Photo: Flickr / Willy D
If you have just recently become a homeowner for the first time, or are expecting to relatively soon, you have undoubtedly scoured the internet and called as many people as you can who have gone through the experience before to gather as much information as you can possibly digest.After all, this is/was a huge step for you. No more worrying about what to do when the rental lease comes do. An end to worrying if the lease payments will increase each year.
No more packing and unpacking for yet another move. You have finally decided to set roots and make some lucky place yours. You may have been warned about the hidden costs of owning a home like insurance, maintenance, etc. which is always great to plan for beforehand, and not get slapped in the face when all of these expenses come up for the first time. But did anyone tell you that you may still have someone to answer to regarding what you do to your new property?
This may come as a complete shock to some people, especially those who have never owned a home before. It may even come as a shock to those who are seasoned homeowners as well. The thing that many people don’t realise is:
You are not in total control of what you do with your home
You’re probably thinking you yourself, “How is that possible? Are you nuts? How can anyone take you seriously when you write stuff like that? Of course I’m in control of what I do. It’s my home that I pay for, no one can tell me what I can or cannot do to it!” You are justified in your reaction if this is the case, but that doesn’t change anything. You may very well have to answer to another party when you want to make changes to certain aspects of your new (or old) place, even if you own it free and clear. So who could you possible have to answer to?
When you purchase a house that is an area that is governed by an association, you must sign a contract with the association stating that you understand and will abide by their rules. This means that you have to get approval for any change in the outward appearance of the home. If you want to paint your home, you better check with the board so you can choose from the approved colour palette. Want to put up a satellite dish, better check with the board to see where it can be placed. If you need a new roof, you have to keep the same style and colour arrangement that matches the exterior paint. The same goes for the driveway; you can’t stain or change the colours that don’t match their guidelines.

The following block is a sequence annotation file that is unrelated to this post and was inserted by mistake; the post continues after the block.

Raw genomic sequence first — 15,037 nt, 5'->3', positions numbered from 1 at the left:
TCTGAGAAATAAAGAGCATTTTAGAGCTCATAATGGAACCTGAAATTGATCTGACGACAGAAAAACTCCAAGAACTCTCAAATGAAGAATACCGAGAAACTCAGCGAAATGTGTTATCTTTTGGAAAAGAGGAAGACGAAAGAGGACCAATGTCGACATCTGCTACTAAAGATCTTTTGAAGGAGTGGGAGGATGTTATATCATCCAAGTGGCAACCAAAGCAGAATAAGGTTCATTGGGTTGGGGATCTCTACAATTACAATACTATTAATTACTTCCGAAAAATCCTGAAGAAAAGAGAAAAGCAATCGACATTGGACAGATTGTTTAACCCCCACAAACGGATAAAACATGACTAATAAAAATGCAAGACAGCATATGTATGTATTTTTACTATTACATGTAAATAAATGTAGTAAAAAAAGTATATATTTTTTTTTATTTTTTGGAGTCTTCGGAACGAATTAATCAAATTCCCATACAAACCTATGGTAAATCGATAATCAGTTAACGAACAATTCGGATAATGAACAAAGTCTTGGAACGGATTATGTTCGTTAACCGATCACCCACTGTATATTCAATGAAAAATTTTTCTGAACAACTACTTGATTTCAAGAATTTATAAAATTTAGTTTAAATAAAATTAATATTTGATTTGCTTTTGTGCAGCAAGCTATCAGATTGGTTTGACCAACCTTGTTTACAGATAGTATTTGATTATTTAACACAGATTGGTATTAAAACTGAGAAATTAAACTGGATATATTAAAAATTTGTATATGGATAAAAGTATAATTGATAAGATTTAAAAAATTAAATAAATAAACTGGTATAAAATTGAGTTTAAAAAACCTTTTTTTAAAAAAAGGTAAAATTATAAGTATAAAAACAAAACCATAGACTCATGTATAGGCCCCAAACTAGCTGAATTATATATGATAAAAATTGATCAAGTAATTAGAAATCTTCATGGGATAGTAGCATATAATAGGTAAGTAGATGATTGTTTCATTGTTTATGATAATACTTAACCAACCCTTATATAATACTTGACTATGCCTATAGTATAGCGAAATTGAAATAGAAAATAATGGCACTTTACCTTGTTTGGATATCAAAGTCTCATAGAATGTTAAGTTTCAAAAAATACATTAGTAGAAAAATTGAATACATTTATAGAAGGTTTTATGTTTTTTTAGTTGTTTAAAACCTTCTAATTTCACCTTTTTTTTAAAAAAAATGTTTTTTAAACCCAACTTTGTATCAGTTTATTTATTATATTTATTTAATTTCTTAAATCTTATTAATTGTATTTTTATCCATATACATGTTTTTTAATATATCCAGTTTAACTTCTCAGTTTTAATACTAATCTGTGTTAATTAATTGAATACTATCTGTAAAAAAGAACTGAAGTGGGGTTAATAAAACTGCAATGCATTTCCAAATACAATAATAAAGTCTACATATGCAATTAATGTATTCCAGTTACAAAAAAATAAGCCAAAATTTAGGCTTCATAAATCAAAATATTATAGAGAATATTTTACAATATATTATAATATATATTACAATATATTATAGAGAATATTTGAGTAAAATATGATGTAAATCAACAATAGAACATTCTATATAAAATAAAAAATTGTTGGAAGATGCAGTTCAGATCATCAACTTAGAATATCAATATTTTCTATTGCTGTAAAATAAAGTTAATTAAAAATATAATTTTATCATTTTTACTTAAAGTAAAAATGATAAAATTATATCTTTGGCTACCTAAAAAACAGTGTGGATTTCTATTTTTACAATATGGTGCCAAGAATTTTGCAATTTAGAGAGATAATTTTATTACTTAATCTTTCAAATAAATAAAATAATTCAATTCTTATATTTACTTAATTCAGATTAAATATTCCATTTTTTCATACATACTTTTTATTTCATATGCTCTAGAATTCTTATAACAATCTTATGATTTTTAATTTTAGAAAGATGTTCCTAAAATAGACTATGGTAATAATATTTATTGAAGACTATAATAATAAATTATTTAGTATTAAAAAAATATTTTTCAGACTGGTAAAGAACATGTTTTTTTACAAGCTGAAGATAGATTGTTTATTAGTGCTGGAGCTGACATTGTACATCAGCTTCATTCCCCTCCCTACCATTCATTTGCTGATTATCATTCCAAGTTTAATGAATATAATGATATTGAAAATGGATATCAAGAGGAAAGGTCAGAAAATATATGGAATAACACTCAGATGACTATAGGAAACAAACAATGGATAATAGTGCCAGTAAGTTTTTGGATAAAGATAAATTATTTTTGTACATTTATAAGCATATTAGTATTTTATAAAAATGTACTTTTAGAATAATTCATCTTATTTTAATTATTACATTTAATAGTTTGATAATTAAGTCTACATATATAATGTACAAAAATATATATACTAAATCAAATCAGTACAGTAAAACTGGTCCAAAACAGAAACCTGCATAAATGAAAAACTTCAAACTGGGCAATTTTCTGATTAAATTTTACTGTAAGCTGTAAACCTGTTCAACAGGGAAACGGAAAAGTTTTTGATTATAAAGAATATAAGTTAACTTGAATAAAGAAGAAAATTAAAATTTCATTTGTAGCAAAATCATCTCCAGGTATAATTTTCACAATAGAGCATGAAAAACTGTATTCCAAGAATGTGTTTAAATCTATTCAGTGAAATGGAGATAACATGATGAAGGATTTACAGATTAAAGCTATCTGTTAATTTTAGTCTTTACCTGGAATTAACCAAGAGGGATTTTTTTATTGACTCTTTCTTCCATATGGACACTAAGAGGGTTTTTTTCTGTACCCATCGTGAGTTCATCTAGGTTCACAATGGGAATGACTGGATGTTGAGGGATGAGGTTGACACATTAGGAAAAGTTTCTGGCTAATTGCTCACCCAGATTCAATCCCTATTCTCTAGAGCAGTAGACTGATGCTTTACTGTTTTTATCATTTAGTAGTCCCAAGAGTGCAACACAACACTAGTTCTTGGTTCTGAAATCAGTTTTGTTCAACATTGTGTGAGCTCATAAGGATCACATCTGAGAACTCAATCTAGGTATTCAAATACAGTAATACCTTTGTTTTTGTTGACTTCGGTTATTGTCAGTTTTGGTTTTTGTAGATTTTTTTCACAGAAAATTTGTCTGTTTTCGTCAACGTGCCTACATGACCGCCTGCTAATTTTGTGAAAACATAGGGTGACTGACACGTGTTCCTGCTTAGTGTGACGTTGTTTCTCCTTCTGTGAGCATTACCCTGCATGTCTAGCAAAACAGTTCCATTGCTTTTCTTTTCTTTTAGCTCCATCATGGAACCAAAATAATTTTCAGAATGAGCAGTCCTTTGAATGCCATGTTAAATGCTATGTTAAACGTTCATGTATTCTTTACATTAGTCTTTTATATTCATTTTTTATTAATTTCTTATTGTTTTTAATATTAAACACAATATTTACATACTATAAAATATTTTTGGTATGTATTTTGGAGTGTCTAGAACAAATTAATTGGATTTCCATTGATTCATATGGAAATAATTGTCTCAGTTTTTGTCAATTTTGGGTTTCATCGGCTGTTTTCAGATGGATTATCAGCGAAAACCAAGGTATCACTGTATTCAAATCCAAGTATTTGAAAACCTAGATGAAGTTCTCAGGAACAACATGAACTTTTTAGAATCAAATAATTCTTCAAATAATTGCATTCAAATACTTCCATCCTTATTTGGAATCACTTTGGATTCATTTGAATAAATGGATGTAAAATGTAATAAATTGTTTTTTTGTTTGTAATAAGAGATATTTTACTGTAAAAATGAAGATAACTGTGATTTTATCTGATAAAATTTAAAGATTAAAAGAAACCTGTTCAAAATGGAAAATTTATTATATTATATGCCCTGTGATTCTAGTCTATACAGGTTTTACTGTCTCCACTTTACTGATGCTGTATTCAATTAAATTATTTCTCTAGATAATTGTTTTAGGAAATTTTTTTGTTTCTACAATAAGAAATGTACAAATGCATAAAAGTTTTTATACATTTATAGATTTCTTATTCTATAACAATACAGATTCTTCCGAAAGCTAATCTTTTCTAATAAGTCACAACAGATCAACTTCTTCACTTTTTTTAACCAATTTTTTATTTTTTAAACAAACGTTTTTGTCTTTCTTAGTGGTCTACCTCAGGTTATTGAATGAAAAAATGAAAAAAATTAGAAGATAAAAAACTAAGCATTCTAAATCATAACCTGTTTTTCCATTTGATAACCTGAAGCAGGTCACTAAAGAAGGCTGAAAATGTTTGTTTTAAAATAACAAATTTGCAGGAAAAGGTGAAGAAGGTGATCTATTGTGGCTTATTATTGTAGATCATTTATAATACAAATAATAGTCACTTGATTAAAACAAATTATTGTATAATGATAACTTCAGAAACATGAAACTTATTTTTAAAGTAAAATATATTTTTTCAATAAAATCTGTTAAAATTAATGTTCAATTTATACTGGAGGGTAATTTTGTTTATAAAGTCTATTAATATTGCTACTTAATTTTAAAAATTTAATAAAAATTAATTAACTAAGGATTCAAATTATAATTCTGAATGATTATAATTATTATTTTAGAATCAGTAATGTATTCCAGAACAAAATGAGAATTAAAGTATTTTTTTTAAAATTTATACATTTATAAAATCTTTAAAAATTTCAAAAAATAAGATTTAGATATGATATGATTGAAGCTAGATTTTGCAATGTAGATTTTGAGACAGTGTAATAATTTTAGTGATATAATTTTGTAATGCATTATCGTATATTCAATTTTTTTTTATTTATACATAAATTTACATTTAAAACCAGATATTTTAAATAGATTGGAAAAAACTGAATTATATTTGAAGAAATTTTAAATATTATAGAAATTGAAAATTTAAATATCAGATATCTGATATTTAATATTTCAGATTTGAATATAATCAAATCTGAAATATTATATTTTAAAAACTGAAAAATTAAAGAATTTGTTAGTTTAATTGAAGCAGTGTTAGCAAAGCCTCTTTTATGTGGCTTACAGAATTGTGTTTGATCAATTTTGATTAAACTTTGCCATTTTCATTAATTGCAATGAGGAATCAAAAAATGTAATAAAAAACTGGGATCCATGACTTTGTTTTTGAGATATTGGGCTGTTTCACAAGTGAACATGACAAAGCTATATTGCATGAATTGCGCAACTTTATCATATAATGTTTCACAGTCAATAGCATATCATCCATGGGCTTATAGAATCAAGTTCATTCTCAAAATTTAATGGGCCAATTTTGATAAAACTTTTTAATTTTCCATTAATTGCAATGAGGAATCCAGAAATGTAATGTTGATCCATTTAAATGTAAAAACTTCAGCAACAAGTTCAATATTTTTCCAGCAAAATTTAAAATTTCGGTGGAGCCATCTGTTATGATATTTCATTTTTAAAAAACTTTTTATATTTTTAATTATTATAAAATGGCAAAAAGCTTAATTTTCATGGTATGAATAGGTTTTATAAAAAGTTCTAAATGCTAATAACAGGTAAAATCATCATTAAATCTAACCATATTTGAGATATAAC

If you live in a condo, it goes even further. You cannot even change the interior structure such as re-configuring a kitchen or bathroom without first going through the board for approval. And forget about buying fancy window coverings with dual sides; you must show a solid muted colour to the outside world to conform with everyone else.
But, even if you don’t live in an area with an association, let’s not forget about…
The city you live in
This is something people rarely think of. In reality, they have a set of rules all their own independent of the associations. One such example is landscaping. Yes, landscaping. Some cities have laws that, unbeknownst to most people, lay out exactly how many and the species of tree that is required to be on a property, as well as where it needs to be placed. Ask my parents, they will tell you. A few weeks ago they got a notice from their city planning board (or whoever it was) that stated the tree they had removed needed to be replaced, as well as two that were missing from the back of the property. The letter told them what kind to buy and even gave them a list of possible places to shop. Of course, the city wouldn’t respond to their question of what other course of action they could have taken when the tree’s roots got so big, they started breaking through the sidewalk (since that is city property after all).
You also need to be careful of city policies pertaining to things like storm shutters and other protective measures. Some places have rules that outline how long you can leave up hurricane shutters after the threat has passed. Perhaps it has something to do with ugly silver things covering windows or maybe it’s the potential safety hazard they represent, but if you don’t abide by this particular rule, you face the chance of fines. You also need to hassle with permits for certain structural improvements and appliance installations which not only cost money but take time too.
Then there is my personal favourite. The city I live in, Coral Springs, has a contract with a tiny little cable provider called Advanced Cable Communications, which only serves two cities in the entire South Florida area. This deal gives Advanced Cable exclusive provider rights to the two cities, essentially eliminating the choices residents have when it comes to cable television or internet service. Even worse, for someone like me, whose condo doesn’t face the “right direction”, satellite is not an option, which completely takes away any choice when it comes to television service.
Here’s a little something extra to think about when you buy property that is in a community overseen by an association. If you ever decide to rent it out or even move, you don’t have the autonomy to do so on your own. You need to go through the association in order to do either of those things, which you will need to pay for, in addition to being at its mercy when it comes to processing time.